He:
  • Explores creativity: how it emerged from the benefits of becoming an omnivore hunter gatherer, enabled by language & its catalysis of invention, through stories told in the evening around the campfire. He notes the power of fine art, but suggests music provides the most revealing signature of aesthetic surprise. 
  • Looks at the current limitations of the humanities, as they have suffered through years of neglect.  
  • Reviews the evolutionary processes of heredity and culture:
    • Ultimate causes viewed through art, & music
    • The bedrock of:
      • Ape senses and emotions,
      • Creative arts, language, dance, song typically studied by humanities, & 
      • Exponential change in science and technology.  
    • How the breakthrough from our primate past occurred, powered by eating meat, supporting: a bigger brain, expanded memory & language.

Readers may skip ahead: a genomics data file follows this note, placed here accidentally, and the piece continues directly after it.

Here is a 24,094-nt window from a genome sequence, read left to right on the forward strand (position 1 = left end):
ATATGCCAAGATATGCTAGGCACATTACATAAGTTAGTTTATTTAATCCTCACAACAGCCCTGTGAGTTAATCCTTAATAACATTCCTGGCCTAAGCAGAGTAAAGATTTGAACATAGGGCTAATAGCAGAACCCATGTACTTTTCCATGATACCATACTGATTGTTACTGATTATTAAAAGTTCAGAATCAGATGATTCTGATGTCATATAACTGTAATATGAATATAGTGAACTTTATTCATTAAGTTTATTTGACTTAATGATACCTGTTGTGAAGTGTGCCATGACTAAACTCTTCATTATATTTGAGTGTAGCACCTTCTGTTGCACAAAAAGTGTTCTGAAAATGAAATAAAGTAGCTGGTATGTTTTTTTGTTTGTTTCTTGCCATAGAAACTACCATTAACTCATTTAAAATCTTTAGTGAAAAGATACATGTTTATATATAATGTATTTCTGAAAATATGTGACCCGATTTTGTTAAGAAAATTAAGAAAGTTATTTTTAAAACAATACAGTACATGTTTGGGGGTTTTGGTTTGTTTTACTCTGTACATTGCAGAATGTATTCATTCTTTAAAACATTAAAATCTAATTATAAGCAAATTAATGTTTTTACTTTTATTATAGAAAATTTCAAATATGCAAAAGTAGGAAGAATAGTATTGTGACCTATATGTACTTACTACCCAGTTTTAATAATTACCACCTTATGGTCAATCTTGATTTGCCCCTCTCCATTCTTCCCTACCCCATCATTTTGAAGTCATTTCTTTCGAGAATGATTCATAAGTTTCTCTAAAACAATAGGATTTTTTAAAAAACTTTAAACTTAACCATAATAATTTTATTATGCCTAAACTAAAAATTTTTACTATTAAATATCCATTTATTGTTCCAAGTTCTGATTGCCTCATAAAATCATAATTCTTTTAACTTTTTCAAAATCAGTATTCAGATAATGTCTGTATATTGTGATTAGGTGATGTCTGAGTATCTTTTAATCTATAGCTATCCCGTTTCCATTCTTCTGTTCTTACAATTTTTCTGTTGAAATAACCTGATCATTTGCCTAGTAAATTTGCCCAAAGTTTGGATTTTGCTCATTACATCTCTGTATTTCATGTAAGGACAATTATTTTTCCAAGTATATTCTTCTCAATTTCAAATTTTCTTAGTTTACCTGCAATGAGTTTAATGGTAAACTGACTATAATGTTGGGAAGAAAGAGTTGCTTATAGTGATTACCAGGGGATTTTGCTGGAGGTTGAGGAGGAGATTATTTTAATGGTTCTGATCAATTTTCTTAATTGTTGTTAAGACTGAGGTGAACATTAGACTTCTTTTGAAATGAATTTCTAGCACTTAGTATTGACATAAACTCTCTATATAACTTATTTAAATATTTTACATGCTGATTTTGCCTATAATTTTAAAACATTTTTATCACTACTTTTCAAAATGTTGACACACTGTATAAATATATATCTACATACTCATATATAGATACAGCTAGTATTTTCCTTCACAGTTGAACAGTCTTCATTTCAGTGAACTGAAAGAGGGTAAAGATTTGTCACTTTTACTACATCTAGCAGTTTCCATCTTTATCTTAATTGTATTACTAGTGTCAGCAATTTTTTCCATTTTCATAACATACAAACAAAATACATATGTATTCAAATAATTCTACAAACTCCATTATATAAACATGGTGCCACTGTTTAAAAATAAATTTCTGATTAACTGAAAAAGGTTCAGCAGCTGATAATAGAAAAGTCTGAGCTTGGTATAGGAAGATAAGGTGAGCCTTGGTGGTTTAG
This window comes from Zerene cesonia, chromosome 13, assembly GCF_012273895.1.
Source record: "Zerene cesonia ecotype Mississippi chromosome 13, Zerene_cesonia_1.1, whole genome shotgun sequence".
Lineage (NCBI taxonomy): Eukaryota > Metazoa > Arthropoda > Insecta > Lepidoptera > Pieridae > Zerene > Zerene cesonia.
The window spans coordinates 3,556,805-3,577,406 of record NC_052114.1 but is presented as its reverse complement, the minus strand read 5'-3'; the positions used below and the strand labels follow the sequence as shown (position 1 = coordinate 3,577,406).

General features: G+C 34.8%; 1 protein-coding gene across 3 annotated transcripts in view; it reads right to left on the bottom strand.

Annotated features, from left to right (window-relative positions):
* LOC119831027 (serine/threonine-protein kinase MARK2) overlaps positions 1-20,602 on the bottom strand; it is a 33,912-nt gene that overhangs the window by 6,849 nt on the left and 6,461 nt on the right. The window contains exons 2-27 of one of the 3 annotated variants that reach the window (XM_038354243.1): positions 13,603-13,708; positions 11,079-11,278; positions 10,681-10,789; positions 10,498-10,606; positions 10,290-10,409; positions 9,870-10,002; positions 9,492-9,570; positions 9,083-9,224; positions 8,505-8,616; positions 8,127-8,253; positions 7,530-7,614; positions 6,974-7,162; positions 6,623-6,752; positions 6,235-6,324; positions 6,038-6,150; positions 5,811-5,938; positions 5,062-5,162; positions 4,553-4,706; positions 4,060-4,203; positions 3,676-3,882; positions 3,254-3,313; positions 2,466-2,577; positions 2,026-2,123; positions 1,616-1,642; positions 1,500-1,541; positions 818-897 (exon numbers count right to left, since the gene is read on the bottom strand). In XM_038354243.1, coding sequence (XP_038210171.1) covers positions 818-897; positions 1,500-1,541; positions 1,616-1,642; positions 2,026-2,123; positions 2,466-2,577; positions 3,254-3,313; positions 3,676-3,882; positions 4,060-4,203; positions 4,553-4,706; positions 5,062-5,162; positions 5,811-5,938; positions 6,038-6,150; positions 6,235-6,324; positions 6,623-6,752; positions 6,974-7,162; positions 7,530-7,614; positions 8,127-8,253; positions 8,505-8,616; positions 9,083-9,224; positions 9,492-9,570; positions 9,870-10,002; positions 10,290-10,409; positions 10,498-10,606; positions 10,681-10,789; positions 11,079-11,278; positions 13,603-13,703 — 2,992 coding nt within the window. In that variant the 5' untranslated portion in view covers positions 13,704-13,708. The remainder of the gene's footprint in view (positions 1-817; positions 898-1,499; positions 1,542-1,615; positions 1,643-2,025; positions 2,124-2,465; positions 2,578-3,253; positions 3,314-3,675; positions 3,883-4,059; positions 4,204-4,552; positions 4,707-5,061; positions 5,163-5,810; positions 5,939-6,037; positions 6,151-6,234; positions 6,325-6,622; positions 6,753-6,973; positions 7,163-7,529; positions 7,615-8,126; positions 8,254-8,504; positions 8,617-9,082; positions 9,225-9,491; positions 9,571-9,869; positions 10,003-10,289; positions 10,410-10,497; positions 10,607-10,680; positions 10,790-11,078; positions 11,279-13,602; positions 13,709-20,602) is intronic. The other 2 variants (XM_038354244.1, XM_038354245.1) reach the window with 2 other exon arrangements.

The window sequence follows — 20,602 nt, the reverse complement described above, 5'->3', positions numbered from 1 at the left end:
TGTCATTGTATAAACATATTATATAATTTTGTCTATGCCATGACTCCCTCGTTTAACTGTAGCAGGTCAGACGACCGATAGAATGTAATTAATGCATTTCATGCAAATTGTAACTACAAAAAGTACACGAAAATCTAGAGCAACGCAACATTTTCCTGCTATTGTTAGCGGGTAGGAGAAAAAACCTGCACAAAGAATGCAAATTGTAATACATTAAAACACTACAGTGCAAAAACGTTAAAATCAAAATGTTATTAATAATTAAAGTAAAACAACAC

• Accelerating changes now driven by genetic cultural coevolution.  
    • The impact on human nature.  
  • Considers our emotional attachment to the natural world: hunting, gardens; we are destroying. 
  • Reviews our love of metaphor, archetypes, exploration, irony, and considers the potential for a third enlightenment, supported by cooperative action of humanities and science

Following our summary of his arguments RSS frames these from the perspective of complex adaptive system (CAS) theory:
  • The humanities are seen to be a functionalist framework for representing the cultural CAS while 
  • Wilson's desire to integrate the humanities and science gains support from viewing the endeavor as a network of layered CAS. 

E. O. Wilson
and
Good ideas are successful because they build upon prior developments that have been successfully implemented.  Johnson demonstrates that they are phenotypic expressions of memetic plans subject to the laws of complex adaptive systems (CAS). 
Steven Johnson
and a real world example, Bell Labs, is
A government sanctioned monopoly supported the construction of a superorganism American Telephone and Telegraph (AT&T).  Within this Bell Labs was at the center of three networks:
  1. The evolving global scientific network. 
  2. The Bell telephone network.  And